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Chinese car battery giant weighs stake in ailing Aston Martin

One of China’s leading electric vehicle battery-makers is weighing a deal that could involve taking a stake in Aston Martin Lagonda, the ailing manufacturer of James Bond’s favourite cars.

Sky News has learnt that CATL, which floated on China’s Shenzhen stock exchange in 2018, is among a number of parties which have held talks with Aston Martin and its advisers in recent weeks as they seek to recapitalise its battered balance sheet.

It was unclear this weekend whether the approach from CATL would result in any form of agreement between the two companies.

Aston Martin, which has been left reeling by a string of profit alerts since its ill-fated 2018 initial public offering in London, is scrambling to raise funds.

The Financial Times reported on Friday that Lawrence Stroll, the billionaire Formula One team-owner, was in advanced talks to invest about £200m in the luxury British car-maker, giving him a 20% stake in the company.

Geely, the Chinese car manufacturer, was also reported by the newspaper to be in discussions about an alliance or equity stake purchase.

A tie-up with CATL – also known by its full name of Contemporary Amperex Technology Co – would provide Aston Martin with the electrification technology it requires for future models.

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CATL has supplier relationships with car-makers including Volkswagen and Daimler, which owns a small stake in Aston Martin.

Andy Palmer
Image: Andy Palmer described described 2019 as ‘a bloody difficult year’

It was reported this week that Aston Martin’s plans for an all-electric Rapide E saloon have been scrapped amid the company’s wider financial difficulties.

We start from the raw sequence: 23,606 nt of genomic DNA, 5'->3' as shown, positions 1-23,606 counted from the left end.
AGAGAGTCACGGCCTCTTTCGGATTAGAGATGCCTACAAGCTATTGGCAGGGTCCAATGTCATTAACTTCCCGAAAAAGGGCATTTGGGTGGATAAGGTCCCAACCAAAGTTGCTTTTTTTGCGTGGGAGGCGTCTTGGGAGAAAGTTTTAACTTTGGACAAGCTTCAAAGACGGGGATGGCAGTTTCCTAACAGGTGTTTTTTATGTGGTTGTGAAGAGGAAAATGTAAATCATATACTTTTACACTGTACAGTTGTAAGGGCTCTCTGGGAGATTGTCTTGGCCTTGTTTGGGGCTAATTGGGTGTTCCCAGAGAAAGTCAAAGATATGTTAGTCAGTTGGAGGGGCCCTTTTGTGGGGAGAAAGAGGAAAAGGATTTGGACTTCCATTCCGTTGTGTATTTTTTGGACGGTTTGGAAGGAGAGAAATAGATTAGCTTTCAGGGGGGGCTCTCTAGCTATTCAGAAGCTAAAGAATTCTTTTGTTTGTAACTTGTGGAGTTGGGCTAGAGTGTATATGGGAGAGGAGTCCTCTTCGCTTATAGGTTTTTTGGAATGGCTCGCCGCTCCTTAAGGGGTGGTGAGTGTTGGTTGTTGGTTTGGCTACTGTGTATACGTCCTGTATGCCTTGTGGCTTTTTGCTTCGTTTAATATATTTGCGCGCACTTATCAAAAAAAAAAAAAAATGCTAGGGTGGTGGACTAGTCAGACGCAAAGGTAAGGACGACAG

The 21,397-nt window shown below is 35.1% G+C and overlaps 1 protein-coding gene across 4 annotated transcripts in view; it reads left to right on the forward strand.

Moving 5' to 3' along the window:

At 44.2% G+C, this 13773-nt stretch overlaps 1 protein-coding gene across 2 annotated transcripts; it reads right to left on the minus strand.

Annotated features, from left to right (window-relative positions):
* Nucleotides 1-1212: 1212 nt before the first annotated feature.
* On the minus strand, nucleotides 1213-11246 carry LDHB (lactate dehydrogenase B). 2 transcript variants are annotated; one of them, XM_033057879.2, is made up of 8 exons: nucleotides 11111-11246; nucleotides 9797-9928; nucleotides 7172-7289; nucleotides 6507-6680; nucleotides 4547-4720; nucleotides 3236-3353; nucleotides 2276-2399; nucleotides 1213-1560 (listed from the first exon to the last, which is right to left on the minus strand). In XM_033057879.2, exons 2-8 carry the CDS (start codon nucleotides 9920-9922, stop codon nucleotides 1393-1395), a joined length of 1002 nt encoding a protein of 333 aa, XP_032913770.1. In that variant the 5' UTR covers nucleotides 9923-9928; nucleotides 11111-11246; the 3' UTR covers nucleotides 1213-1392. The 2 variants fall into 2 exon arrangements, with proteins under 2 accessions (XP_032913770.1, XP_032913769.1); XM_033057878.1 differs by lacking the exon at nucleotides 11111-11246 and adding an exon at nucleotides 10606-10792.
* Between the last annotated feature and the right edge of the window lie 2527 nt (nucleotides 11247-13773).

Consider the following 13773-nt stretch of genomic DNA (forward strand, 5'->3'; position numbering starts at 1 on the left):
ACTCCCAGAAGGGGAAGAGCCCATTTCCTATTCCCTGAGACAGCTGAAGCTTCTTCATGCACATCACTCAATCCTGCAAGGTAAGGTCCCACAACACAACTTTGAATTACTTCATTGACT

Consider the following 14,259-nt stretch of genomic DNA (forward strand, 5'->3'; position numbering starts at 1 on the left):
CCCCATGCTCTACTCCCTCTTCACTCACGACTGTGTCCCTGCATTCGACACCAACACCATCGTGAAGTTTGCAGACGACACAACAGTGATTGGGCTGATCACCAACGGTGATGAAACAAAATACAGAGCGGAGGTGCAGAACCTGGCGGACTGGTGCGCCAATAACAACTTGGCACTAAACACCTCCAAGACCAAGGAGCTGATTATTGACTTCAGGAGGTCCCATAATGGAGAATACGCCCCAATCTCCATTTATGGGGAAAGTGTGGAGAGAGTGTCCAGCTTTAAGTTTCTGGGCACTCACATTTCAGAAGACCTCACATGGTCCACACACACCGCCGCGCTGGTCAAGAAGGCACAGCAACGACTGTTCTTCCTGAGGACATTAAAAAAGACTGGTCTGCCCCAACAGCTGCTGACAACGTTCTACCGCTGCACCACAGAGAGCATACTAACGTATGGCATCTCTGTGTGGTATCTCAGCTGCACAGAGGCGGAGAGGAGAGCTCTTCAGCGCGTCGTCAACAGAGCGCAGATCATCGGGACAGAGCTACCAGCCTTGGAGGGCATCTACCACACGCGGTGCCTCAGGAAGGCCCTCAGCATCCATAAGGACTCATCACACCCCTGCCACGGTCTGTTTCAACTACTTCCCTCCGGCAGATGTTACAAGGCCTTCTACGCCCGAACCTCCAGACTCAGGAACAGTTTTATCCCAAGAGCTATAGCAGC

Andy Palmer, the British company’s long-serving chief executive, described 2019 as “a bloody difficult year” as he announced the company’s latest profit warning this week.

It said it would draw down $ 100m of convertible debt as it continued “discussions with potential strategic investors which may or may not involve an equity investment into the company”.

Insiders said that Aston Martin wanted to tie up a refinancing as early as next week.

It has been a bruising 15 months for Mr Palmer and his boardroom colleagues since Aston Martin listed, with the added ignominy of a significant protest vote by independent shareholders against its pay policy last year.

Despite its float, the majority of the business is still owned by Investindustrial, an Italian private equity firm, and Investment Dar, a Kuwaiti investor.

Sources said this weekend said that the two big shareholders were increasingly open-minded about boardroom changes.

One person indicated that Mr Stroll had been asked about his interest in the Aston Martin chairmanship by the two investors, which would imperil the future of Penny Hughes, who took on the role when the company floated.

Mr Stroll is not thought to have any interest in becoming Aston Martin’s chairman.

Ms Hughes is also under pressure because Aston Martin failed to meet a commitment to be compliant with corporate governance by best practice by having a majority of independent directors with by the first anniversary of its flotation.

An insider suggested that the issue was close to being resolved.

The weakening sentiment towards one of the automotive industry’s most revered brands reflects wider fears about the health of the sector, with new car sales in the UK and China proving to be underwhelming.

Mr Palmer’s own future may now hinge on the performance of its £158,000 DBX SUV, which launched in November.

Aston Martin declined to comment on Saturday, while CATL did not respond to a request for comment.

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